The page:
The Tillman Story presents a concise reconstruction of the April 22, 2004 events, and a damning unwrapping of the multi-layered cover-up, but no counter-theory of the shooting. The details of both Tillman’s death and the shameful aftermath are more comprehensively treated in Jon Krakauer’s 2009 book Where Men Win Glory. Krakauer has written acidly of the role of erstwhile Afghanistan theater commander Gen. Stanley McChrystal in the whitewash. McChrystal was then head of the Joint Special Operations Command that supervised Tillman’s Ranger unit. Days after the shooting, he authored an urgent memo to his superiors, including Rumsfeld, warning them that President George W. Bush should not specify the manner of Tillman’s death in a planned speech because “friendly fire” was suspected. That did not stop the general, however, from penning Tillman’s recommendation for the Silver Star, a decoration that (as Tillman’s father notes in the film) is not given to soldiers who die by their cohorts’ hands. Rumsfeld, of course, denied any recollection of McChrystal’s memo when queried at the Congressional hearing that was finally convened in 2007. Rep. Henry Waxman (D-CA) comes off particularly poorly in Bar-Lev’s rendering of the ensuing exchange, allowing Rumsfeld and assorted generals to interrupt him several times and failing to push the inquiry to any conclusion whatsoever.
Bar-Lev’s film is less a whodunit than a paean to the Tillman family’s earthy integrity and a meditation on the image-making power of the state and the corporate media. One feels the family’s outrage build as each tissue of government lies disintegrates. Particularly dramatic is their outspoken defiance of how various institutions have exploited Pat’s death for their own purposes, using the filmy, heroic image of him that bears so little resemblance to the real man. Testifying before Congress, Kevin declares that when his brother died, “To our family and friends, it was a devastating loss; to the nation, it was a moment of disorientation; to the military, it was nightmare; but to others in the government, it appears to have been an opportunity.” Indeed, as Krakauer has reported, the Bush White House saw in Tillman the quintessential American hero whose passing, if properly managed, might distract the country from the stomach-turning photographs then leaking from Abu Ghraib. White House communications director Dan Bartlett said that he fast-tracked a press release on Tillman because the news “made the American people feel good about our country…and our military.”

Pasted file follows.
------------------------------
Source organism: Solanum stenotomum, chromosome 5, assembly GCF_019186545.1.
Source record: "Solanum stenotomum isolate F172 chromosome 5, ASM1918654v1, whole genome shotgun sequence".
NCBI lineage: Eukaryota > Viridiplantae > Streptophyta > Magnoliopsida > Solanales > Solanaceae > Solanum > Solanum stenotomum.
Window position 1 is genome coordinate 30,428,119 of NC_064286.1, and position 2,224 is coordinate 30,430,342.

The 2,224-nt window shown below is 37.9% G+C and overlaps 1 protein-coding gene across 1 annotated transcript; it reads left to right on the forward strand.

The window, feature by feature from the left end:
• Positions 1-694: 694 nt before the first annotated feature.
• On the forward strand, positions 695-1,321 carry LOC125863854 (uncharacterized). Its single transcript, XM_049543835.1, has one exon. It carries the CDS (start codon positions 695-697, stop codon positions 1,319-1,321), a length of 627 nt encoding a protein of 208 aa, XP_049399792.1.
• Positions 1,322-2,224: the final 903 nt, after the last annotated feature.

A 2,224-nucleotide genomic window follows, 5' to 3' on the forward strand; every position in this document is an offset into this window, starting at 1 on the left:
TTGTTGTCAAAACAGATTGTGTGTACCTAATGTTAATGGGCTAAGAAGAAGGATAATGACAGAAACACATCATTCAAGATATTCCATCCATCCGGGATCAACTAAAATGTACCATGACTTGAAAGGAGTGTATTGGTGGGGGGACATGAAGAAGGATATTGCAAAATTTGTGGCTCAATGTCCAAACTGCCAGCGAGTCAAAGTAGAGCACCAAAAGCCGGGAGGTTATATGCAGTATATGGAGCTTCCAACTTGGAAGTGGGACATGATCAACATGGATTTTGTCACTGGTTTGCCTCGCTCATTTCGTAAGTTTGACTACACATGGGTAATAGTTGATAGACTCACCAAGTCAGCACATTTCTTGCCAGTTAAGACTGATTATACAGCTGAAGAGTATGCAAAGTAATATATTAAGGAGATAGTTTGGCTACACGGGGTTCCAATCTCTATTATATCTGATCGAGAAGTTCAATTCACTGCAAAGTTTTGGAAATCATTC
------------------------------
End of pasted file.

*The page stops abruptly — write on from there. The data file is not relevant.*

It is not just gumption that distinguishes the Tillmans, however. They are appealingly forthright about the ways in which the scion of the family did not fit the wholesome, middlebrow mold that Americans always seem to cast for their compatriots. Pat Tillman was, for example, an atheist. At the memorial service, the visiting dignitaries made the obligatory ecumenical references to heaven. Shortly thereafter, Pat’s younger brother Richard, visibly tipsy and swigging a Guinness, took the podium. “There’s a lot of people here. Thank you for coming,” he said. “Just make no mistake — he’d want me to say this — he’s not with God. He’s fucking dead. He’s not religious. So thanks for your thoughts, but he’s fucking dead.” Some starchy crank at the right-wing American Spectator predictably calls this scene in the film “graceless,” but compared to the saccharine filler from McCain and Shriver, Richard’s remarks are sheer eloquence. His reaction to the staged memorial is unscripted and unapologetic, and the effect is to show a grieving brother as fully human, rather than bound by convention. The television cameras, needless to say, cut away from the service while he was speaking.
Bar-Lev might easily have mined the Tillmans’ travails for more socio-political commentary. He records an Army investigator, Lt. Col. Ralph Kauzlarich, telling a radio host that the Tillmans cannot “let go” of their doubts about Pat’s death because they do not believe in an afterlife. “When you die, I mean, there is supposedly a better life, right? Well, if you are an atheist and you don’t believe in anything, if you die, what is there to go to? Nothing. You are worm dirt.” The film registers these musings as a grave and gratuitous insult to the Tillmans, which they undoubtedly are, but do they not deride people of faith as well? Are believers a flock of sheep who accept whatever fibs are fed them in matters of life and death? Perhaps Kauzlarich thinks so, and here one catches a glimpse of the America that nationalist authoritarians would like to see. This America often does not seem so distant — and it certainly did not in the early post-September 11 years, when the White House press secretary told Americans to watch what they say and veteran newsman Dan Rather, who earned his stripes covering the Vietnam war, told a talk show host he would salute at Bush’s every bidding. It is curious that such a free spirit as Tillman was drawn to two of the most regimented work environments the country has to offer.